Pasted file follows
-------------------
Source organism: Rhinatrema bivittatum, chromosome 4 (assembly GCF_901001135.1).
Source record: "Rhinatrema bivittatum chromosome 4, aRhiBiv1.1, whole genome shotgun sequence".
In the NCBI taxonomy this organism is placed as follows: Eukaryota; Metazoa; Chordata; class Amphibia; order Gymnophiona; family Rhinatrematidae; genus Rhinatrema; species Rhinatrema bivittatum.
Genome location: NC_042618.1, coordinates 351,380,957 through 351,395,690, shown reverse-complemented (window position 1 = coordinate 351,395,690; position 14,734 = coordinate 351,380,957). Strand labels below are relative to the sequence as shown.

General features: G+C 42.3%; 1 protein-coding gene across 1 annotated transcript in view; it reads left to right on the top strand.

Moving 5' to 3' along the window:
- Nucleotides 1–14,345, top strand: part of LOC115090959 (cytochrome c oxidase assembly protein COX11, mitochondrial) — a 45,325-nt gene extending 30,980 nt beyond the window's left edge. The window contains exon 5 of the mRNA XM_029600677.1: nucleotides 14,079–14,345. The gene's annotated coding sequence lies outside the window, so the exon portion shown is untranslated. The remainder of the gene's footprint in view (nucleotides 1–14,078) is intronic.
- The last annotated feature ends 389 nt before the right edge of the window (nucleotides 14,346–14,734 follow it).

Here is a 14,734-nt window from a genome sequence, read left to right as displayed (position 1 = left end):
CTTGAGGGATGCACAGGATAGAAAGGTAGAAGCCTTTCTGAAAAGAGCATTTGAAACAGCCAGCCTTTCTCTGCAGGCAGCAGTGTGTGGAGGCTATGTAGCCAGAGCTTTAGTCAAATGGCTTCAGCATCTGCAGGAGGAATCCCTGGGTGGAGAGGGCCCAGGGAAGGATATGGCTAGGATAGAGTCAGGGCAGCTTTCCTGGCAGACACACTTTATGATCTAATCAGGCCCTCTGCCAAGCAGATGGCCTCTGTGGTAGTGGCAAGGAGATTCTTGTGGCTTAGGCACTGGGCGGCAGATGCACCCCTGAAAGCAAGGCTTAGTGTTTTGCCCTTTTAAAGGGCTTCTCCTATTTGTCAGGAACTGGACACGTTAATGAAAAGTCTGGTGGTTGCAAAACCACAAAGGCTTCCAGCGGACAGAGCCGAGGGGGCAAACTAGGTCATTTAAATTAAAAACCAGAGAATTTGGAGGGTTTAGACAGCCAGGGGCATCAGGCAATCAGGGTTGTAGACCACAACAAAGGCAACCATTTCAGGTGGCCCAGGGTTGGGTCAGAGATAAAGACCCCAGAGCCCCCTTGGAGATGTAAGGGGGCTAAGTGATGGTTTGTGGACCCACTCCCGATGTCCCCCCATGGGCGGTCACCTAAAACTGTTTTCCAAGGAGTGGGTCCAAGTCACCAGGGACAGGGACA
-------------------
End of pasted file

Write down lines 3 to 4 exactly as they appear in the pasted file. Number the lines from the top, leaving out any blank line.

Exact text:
In the NCBI taxonomy this organism is placed as follows: Eukaryota; Metazoa; Chordata; class Amphibia; order Gymnophiona; family Rhinatrematidae; genus Rhinatrema; species Rhinatrema bivittatum.
Genome location: NC_042618.1, coordinates 351,380,957 through 351,395,690, shown reverse-complemented (window position 1 = coordinate 351,395,690; position 14,734 = coordinate 351,380,957). Strand labels below are relative to the sequence as shown.